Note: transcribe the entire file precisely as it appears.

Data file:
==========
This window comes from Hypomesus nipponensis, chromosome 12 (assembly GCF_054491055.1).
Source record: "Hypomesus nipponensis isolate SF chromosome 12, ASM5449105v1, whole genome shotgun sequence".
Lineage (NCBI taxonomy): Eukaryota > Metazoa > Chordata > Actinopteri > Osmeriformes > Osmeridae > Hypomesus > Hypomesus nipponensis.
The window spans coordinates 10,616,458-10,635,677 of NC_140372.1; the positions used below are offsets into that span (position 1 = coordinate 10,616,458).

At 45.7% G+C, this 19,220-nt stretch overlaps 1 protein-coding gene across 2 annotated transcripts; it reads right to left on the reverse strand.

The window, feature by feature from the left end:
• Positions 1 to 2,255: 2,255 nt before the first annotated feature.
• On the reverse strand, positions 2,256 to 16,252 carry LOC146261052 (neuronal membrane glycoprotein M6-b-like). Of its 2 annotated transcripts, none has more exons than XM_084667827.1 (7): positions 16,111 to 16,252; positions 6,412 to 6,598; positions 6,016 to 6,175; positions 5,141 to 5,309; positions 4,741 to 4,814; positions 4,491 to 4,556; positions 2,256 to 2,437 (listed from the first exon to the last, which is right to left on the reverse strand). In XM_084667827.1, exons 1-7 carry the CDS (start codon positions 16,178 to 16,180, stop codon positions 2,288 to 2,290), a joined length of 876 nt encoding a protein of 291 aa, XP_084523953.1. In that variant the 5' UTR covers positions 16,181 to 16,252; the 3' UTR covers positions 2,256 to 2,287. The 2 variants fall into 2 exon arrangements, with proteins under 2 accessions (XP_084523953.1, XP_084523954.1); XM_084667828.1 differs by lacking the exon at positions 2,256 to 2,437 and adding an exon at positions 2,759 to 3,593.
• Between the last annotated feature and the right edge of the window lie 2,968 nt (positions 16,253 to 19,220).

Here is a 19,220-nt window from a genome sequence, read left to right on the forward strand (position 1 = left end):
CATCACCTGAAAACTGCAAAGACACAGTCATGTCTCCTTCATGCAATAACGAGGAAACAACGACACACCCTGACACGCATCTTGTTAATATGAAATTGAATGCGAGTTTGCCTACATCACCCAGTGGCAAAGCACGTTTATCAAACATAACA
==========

This window comes from Hypomesus nipponensis, chromosome 12 (assembly GCF_054491055.1).
Source record: "Hypomesus nipponensis isolate SF chromosome 12, ASM5449105v1, whole genome shotgun sequence".
Lineage (NCBI taxonomy): Eukaryota > Metazoa > Chordata > Actinopteri > Osmeriformes > Osmeridae > Hypomesus > Hypomesus nipponensis.
The window spans coordinates 10,616,458-10,635,677 of NC_140372.1; the positions used below are offsets into that span (position 1 = coordinate 10,616,458).

At 45.7% G+C, this 19,220-nt stretch overlaps 1 protein-coding gene across 2 annotated transcripts; it reads right to left on the reverse strand.

The window, feature by feature from the left end:
• Positions 1 to 2,255: 2,255 nt before the first annotated feature.
• On the reverse strand, positions 2,256 to 16,252 carry LOC146261052 (neuronal membrane glycoprotein M6-b-like). Of its 2 annotated transcripts, none has more exons than XM_084667827.1 (7): positions 16,111 to 16,252; positions 6,412 to 6,598; positions 6,016 to 6,175; positions 5,141 to 5,309; positions 4,741 to 4,814; positions 4,491 to 4,556; positions 2,256 to 2,437 (listed from the first exon to the last, which is right to left on the reverse strand). In XM_084667827.1, exons 1-7 carry the CDS (start codon positions 16,178 to 16,180, stop codon positions 2,288 to 2,290), a joined length of 876 nt encoding a protein of 291 aa, XP_084523953.1. In that variant the 5' UTR covers positions 16,181 to 16,252; the 3' UTR covers positions 2,256 to 2,287. The 2 variants fall into 2 exon arrangements, with proteins under 2 accessions (XP_084523953.1, XP_084523954.1); XM_084667828.1 differs by lacking the exon at positions 2,256 to 2,437 and adding an exon at positions 2,759 to 3,593.
• Between the last annotated feature and the right edge of the window lie 2,968 nt (positions 16,253 to 19,220).

Here is a 19,220-nt window from a genome sequence, read left to right on the forward strand (position 1 = left end):
CATCACCTGAAAACTGCAAAGACACAGTCATGTCTCCTTCATGCAATAACGAGGAAACAACGACACACCCTGACACGCATCTTGTTAATATGAAATTGAATGCGAGTTTGCCTACATCACCCAGTGGCAAAGCACGTTTATCAAACATAACA